There are several ways in which the Quicksort method might pick the dividing item. One of the easiest is to simply use the first item in the sublist being sorted. If the list is initially arranged randomly, that item will probably be a reasonable choice. Chances are good that the item will belong somewhere in the middle of the sorted list so the two sublists the algorithm creates will be reasonably equal in size.

However, if the numbers are initially sorted or almost sorted, or if they are initially sorted in reverse order, then this method fails miserably. In that case the first item in the list will divide the list into one sublist that contains almost every item and another that contains almost no items. Since the larger sublist does not shrink much, the algorithm makes little headway.

In this case the algorithm will require on the order of N2 steps. This is the same order of performance given by Selectionsort, but this algorithm is much more complicated so it’s even slower.

A better method for selecting the dividing item is to choose one randomly. Then no matter how the items in the list are initially arranged, chances are good that the selected item will belong somewhere in the middle of the sorted list and the sublists will be fairly evenly sized.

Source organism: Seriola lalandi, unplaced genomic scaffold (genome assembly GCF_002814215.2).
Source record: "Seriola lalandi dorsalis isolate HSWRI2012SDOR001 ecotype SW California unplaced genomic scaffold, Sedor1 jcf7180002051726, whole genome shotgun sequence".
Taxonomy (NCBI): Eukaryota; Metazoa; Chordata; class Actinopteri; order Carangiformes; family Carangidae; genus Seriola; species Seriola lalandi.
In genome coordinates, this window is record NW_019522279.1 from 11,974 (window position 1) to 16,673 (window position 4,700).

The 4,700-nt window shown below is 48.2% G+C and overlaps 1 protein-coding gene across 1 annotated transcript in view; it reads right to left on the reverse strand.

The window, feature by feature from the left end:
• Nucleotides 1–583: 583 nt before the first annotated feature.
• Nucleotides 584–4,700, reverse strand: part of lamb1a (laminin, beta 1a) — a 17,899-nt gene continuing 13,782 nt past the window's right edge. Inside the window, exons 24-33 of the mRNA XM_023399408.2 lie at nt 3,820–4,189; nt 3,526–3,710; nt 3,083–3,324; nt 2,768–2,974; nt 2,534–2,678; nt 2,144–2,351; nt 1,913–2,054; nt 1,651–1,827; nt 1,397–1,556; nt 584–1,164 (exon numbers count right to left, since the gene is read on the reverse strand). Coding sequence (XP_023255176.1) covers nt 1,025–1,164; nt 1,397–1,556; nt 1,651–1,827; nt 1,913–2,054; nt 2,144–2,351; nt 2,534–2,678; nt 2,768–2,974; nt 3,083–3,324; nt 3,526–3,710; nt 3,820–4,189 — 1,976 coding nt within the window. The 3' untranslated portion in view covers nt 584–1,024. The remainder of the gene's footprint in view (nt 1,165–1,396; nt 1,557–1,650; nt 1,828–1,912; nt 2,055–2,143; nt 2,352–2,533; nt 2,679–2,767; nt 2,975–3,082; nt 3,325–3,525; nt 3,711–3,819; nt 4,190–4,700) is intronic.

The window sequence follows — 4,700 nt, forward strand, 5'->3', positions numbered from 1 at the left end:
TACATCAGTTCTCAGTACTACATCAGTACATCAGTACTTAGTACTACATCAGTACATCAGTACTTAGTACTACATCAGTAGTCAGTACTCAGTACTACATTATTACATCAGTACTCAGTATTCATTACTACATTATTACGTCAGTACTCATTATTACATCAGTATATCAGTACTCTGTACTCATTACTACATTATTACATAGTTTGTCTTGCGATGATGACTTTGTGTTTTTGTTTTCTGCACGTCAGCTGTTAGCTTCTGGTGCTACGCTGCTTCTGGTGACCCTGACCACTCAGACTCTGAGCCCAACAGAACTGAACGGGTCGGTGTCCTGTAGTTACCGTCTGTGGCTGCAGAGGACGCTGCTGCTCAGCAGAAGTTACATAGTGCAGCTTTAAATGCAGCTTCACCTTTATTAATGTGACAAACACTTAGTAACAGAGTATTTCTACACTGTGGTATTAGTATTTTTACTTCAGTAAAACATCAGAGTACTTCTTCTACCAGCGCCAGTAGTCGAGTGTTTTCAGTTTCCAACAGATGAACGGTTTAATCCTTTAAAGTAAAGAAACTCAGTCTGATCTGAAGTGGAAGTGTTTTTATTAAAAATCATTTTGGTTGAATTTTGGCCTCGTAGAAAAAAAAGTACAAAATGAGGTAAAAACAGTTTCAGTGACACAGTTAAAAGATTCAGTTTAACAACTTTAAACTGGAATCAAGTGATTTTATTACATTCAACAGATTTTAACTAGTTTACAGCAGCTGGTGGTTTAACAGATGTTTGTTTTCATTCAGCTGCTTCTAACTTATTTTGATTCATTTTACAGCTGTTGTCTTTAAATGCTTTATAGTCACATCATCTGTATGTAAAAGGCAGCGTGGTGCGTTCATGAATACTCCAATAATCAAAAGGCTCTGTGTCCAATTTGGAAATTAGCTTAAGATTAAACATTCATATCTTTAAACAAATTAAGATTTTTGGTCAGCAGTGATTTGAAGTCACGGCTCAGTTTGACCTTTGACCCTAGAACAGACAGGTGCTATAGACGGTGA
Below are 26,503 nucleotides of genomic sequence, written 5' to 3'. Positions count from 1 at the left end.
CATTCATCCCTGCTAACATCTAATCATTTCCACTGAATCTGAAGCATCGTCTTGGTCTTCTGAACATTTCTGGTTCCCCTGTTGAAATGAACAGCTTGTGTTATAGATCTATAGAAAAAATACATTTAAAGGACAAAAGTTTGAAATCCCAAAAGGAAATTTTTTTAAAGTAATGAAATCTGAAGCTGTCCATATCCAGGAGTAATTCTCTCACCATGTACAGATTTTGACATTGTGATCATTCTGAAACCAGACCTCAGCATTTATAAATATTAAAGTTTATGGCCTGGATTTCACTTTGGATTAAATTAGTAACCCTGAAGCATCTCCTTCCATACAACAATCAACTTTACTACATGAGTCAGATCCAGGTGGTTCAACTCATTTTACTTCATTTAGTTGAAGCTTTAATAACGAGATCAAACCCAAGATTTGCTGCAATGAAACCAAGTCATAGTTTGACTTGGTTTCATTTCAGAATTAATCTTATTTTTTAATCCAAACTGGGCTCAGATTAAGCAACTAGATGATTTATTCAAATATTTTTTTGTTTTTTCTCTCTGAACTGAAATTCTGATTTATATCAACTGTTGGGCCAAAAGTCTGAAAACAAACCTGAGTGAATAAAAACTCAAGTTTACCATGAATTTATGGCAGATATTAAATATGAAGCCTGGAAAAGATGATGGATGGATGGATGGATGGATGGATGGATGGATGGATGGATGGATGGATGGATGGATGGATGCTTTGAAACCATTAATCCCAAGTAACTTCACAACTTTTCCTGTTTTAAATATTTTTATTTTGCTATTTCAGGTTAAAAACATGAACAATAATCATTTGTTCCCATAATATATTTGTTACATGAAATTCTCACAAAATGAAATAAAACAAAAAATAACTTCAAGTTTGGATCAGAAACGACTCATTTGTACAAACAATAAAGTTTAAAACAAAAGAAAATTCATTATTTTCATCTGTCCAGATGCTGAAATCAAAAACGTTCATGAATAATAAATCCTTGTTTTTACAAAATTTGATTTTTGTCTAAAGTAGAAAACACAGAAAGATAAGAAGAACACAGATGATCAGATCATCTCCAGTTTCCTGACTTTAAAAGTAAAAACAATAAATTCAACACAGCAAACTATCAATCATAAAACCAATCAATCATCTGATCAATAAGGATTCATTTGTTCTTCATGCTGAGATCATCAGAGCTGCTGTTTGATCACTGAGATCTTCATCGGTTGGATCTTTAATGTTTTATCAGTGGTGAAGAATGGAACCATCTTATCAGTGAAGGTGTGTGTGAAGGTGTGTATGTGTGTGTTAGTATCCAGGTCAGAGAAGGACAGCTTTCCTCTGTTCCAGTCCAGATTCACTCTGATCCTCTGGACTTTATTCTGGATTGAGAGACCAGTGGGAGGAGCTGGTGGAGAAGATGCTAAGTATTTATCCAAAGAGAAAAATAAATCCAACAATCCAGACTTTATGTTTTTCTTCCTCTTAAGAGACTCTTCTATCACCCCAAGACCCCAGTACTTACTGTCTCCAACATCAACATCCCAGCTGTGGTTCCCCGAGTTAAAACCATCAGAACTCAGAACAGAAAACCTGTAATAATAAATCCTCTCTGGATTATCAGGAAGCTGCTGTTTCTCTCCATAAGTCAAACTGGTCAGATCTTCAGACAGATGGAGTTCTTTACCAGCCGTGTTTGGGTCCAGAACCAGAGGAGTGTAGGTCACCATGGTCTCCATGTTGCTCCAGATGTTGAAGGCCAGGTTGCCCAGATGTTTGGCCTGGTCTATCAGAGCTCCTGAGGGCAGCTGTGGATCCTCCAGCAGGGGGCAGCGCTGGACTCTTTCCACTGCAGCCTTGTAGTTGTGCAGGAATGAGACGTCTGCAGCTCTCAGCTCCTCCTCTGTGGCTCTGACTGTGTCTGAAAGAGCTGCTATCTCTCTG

As long as the sublists are fairly equal in size, the algorithm will require on the order of N * log(N) steps. It can be proven that this is the fastest time possible for a sorting algorithm that sorts by using comparisons. By adding a little randomness, this algorithm avoids the possibility of its worst case N2 behavior and gives an expected case performance of N * log(N).

Quicksort is very fast in practice as well as theory, so it is the favorite sorting algorithm of many programmers. For all of these reasons, I’m also pretty sure it’s the algorithm used by the Array.Sort method.